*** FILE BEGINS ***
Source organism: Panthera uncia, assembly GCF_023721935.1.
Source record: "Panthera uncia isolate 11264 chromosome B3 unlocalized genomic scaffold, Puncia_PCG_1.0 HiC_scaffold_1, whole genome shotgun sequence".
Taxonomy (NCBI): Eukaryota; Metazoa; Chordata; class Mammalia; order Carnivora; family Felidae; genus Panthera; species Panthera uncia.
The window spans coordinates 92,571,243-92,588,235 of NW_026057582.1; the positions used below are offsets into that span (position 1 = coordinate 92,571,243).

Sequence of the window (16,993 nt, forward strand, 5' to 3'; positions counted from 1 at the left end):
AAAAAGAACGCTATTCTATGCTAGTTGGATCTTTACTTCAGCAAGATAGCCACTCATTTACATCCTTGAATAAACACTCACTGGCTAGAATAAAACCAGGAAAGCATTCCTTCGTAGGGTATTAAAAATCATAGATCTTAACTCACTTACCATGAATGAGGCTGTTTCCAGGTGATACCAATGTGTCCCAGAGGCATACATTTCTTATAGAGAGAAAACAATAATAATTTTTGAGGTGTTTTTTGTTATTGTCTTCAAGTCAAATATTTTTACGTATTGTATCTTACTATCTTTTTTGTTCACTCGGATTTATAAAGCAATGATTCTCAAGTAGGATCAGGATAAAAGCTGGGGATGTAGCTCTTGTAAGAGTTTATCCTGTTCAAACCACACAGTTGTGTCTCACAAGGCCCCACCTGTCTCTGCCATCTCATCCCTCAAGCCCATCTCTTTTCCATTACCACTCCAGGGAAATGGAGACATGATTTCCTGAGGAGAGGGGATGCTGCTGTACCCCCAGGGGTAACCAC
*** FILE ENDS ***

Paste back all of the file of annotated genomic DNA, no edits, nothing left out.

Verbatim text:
Source organism: Panthera uncia, assembly GCF_023721935.1.
Source record: "Panthera uncia isolate 11264 chromosome B3 unlocalized genomic scaffold, Puncia_PCG_1.0 HiC_scaffold_1, whole genome shotgun sequence".
Taxonomy (NCBI): Eukaryota; Metazoa; Chordata; class Mammalia; order Carnivora; family Felidae; genus Panthera; species Panthera uncia.
The window spans coordinates 92,571,243-92,588,235 of NW_026057582.1; the positions used below are offsets into that span (position 1 = coordinate 92,571,243).

Sequence of the window (16,993 nt, forward strand, 5' to 3'; positions counted from 1 at the left end):
AAAAAGAACGCTATTCTATGCTAGTTGGATCTTTACTTCAGCAAGATAGCCACTCATTTACATCCTTGAATAAACACTCACTGGCTAGAATAAAACCAGGAAAGCATTCCTTCGTAGGGTATTAAAAATCATAGATCTTAACTCACTTACCATGAATGAGGCTGTTTCCAGGTGATACCAATGTGTCCCAGAGGCATACATTTCTTATAGAGAGAAAACAATAATAATTTTTGAGGTGTTTTTTGTTATTGTCTTCAAGTCAAATATTTTTACGTATTGTATCTTACTATCTTTTTTGTTCACTCGGATTTATAAAGCAATGATTCTCAAGTAGGATCAGGATAAAAGCTGGGGATGTAGCTCTTGTAAGAGTTTATCCTGTTCAAACCACACAGTTGTGTCTCACAAGGCCCCACCTGTCTCTGCCATCTCATCCCTCAAGCCCATCTCTTTTCCATTACCACTCCAGGGAAATGGAGACATGATTTCCTGAGGAGAGGGGATGCTGCTGTACCCCCAGGGGTAACCAC